Jo Mannies

Jo Mannies has been covering Missouri politics and government for almost four decades, much of that time as a reporter and columnist at the St. Louis Post-Dispatch. She was the first woman to cover St. Louis City Hall, was the newspaper’s second woman sportswriter in its history, and spent four years in the Post-Dispatch Washington Bureau. She joined the St. Louis Beacon in 2009. She has won several local, regional and national awards, and has covered every president since Jimmy Carter.  She scared fellow first-graders in the late 1950s when she showed them how close Alaska was to Russia and met Richard M. Nixon when she was in high school. She graduated from Valparaiso University in northwest Indiana, and was the daughter of a high school basketball coach. She is married and has two grown children, both lawyers. She’s a history and movie buff, cultivates a massive flower garden, and bakes banana bread regularly for her colleagues.

U.S. Sen. Claire McCaskill, D-Mo., has ended months of speculation by declaring that she’s definitely not running for governor in 2016 and is endorsing Missouri Attorney Chris Koster instead.

“I have an amazing job. I am challenged every day,” McCaskill said in an interview Monday with host Steve Kraske on KCUR-FM, the public-radio station in Kansas City.

“I love the work, and so at the end of the day, you’ve got to decide. ‘Is the job that you’re thinking about going for, is it a better job than the one you have? And can you do more?’ ”

(Updated 2 p.m. Friday, Jan. 9, 2015)

Despite all the gains that Missouri Republicans made in last fall’s balloting, the state party appears headed for a showdown shortly over who should be its leader heading into the crucial 2016 elections.

Two St. Louisans – incumbent state GOP chairman Ed Martin and former party executive director John Hancock – are competing in an election to determine who gets Martin's job.

With more than 500 bills pre-filed so far, the Missouri General Assembly will be facing a variety of issues – from school transfers to ethics — when its 197 members return to Jefferson City this week.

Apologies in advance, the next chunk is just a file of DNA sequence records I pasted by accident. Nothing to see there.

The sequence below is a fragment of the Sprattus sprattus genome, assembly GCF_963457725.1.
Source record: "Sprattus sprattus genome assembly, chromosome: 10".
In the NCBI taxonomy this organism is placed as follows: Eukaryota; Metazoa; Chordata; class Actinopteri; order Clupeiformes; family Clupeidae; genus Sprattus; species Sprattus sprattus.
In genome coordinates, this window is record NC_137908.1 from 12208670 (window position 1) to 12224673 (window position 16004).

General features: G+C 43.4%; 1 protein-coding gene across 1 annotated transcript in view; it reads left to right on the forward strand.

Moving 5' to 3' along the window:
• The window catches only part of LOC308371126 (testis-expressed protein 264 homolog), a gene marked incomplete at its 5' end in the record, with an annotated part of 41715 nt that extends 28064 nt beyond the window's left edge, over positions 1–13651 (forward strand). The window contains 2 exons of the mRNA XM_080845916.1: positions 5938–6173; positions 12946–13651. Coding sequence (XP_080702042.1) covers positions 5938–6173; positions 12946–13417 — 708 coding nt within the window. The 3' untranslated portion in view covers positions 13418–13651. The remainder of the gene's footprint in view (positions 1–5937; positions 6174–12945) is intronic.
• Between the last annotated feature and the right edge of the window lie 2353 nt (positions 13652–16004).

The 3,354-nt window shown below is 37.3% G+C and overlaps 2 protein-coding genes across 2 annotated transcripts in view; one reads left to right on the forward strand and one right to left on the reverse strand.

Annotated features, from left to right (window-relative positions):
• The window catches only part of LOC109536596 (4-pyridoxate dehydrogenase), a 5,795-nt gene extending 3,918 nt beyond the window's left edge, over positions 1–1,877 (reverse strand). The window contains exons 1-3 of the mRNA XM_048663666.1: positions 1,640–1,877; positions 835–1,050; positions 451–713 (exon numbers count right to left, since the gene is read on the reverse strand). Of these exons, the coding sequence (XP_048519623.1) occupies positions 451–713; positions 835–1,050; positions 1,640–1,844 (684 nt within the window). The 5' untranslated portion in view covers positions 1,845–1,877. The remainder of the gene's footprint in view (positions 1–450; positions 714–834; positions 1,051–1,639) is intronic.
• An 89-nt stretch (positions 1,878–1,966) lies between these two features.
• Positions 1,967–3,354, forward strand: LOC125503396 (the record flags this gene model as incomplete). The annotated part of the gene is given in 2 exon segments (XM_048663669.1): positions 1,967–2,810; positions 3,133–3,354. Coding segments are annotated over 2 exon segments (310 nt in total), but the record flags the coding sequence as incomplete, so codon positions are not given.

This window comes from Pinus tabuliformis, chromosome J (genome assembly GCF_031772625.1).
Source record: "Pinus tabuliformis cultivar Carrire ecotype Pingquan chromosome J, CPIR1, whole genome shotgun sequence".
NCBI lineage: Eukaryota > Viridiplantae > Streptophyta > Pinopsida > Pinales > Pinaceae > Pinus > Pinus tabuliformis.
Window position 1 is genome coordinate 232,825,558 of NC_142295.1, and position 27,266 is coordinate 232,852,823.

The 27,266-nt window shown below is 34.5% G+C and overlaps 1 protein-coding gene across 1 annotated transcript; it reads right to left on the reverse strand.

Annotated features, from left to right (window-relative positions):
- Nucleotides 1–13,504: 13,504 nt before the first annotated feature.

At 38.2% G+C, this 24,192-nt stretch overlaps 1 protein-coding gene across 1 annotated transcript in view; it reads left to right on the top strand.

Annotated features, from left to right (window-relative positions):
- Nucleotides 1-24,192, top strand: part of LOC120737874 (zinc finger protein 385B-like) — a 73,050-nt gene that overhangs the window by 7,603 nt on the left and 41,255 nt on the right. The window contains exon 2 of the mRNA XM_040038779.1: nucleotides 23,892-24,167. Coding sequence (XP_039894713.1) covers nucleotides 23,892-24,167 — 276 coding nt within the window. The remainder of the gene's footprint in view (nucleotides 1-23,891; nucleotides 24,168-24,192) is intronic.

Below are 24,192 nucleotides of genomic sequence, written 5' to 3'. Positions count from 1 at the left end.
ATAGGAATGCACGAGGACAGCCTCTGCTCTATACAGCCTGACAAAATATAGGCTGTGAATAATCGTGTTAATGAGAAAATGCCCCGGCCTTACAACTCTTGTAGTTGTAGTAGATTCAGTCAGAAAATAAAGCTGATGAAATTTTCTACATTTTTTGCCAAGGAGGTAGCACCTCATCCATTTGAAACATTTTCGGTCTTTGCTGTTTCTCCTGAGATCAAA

But compared to recent legislative sessions, legislative leaders have so far sent few signals as to which bills will get serious consideration and which ones will simply serve as political wallpaper.

Gov. Jay Nixon’s recent public tour of the damaged sections of the Missouri Capitol appeared to be aimed, in part, at making it clear that he recognizes repairs are needed – even as he continues to withhold repair money allocated in the current state budget.

Nixon also may be attempting to repair his strained relations with legislative leaders, as his administration and the General Assembly launch into a new round of negotiations and maneuverings to craft a new state budget for the next fiscal year (FY2016).

Missouri residents who have concealed-carry permits will be able to openly carry their firearms anywhere in the state, as a result of the General Assembly decision to override Gov. Jay Nixon’s veto of a broad gun-rights bill.

The bill prevents municipalities from barring people from openly carrying firearms, lowers the minimum age to 19 for concealed carry permits in the state, and allows school districts to arm teachers. Police officers also will be barred from disarming people unless they are under arrest.

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